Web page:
By Karl Kurtz
A visit to the Maine State House on Monday this week to conduct a training program for committee chairs added another item to my collection of legislative localisms--colorful language, like "chubbing" in Texas or "hoghousing" in South Dakota, that is specific to the legislative process in only one state (or at most a few). Similar to the way other states expedite legislation by using consent calendars or approve motions "without objection," Maine legislators say that a bill is "under the hammer." Everyone uses the term and knows what it means. "Maine's Path of Legislation," a publication produced by the clerk of the House and the secretary of the Senate, describes the term as follows:
At any point, a legislator or the presiding officer may call for a vote on the current motion on the bill. When debate on a motion is over, a vote on the motion is in order. The vote may be a voice vote, or a vote "under the hammer," where approval is presumed unless an objection is raised before the presiding officer bangs the gavel.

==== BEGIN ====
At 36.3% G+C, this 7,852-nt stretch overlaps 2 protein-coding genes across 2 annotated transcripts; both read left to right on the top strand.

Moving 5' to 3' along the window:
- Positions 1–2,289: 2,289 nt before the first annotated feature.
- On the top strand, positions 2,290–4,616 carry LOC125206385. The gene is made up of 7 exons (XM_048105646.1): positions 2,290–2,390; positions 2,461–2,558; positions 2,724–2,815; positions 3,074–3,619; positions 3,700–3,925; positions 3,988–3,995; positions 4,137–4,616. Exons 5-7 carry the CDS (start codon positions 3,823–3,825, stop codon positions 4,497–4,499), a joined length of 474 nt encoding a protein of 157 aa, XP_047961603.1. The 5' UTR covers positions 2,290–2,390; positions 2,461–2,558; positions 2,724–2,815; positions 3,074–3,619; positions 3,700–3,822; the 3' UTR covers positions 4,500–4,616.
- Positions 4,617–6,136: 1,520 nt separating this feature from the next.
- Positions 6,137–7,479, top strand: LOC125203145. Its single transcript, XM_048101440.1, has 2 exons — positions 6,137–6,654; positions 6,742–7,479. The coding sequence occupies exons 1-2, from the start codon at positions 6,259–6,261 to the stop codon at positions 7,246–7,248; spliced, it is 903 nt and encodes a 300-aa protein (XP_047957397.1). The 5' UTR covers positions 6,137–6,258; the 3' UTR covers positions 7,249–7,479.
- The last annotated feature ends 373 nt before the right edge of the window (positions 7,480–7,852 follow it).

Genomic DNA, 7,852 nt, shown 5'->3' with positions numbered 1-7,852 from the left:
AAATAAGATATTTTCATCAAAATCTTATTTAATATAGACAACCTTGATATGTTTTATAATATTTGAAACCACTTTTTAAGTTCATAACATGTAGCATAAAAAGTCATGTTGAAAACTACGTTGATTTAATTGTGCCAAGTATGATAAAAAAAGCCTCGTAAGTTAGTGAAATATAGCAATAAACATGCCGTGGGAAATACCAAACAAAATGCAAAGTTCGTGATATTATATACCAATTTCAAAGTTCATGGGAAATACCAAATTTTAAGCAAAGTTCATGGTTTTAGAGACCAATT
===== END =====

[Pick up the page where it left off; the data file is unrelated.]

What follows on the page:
No one seemed to know how and when the phrase first came into use.
As a postscript, when I visited the Wyoming Legislature last month, I wrote about the taxidermied bison that sits majestically in a hallway of the State Capitol. To which Maine Rep. Sharon Treat responded in a comment, "Bison are nice, but the Maine Capitol sports a moose." Well, two actually, as I can testify after taking a tour of the State House in Augusta and finding a bull and cow moose in one of four dioramas (behind glass) depicting animal life in Maine:
The dioramas were designed by Maine artist Klir Beck, who is described in a delightful 1948 article in the Lewiston Evening Journal as "the Leonardo da Vinci of the 20th century" because of his work in multiple media.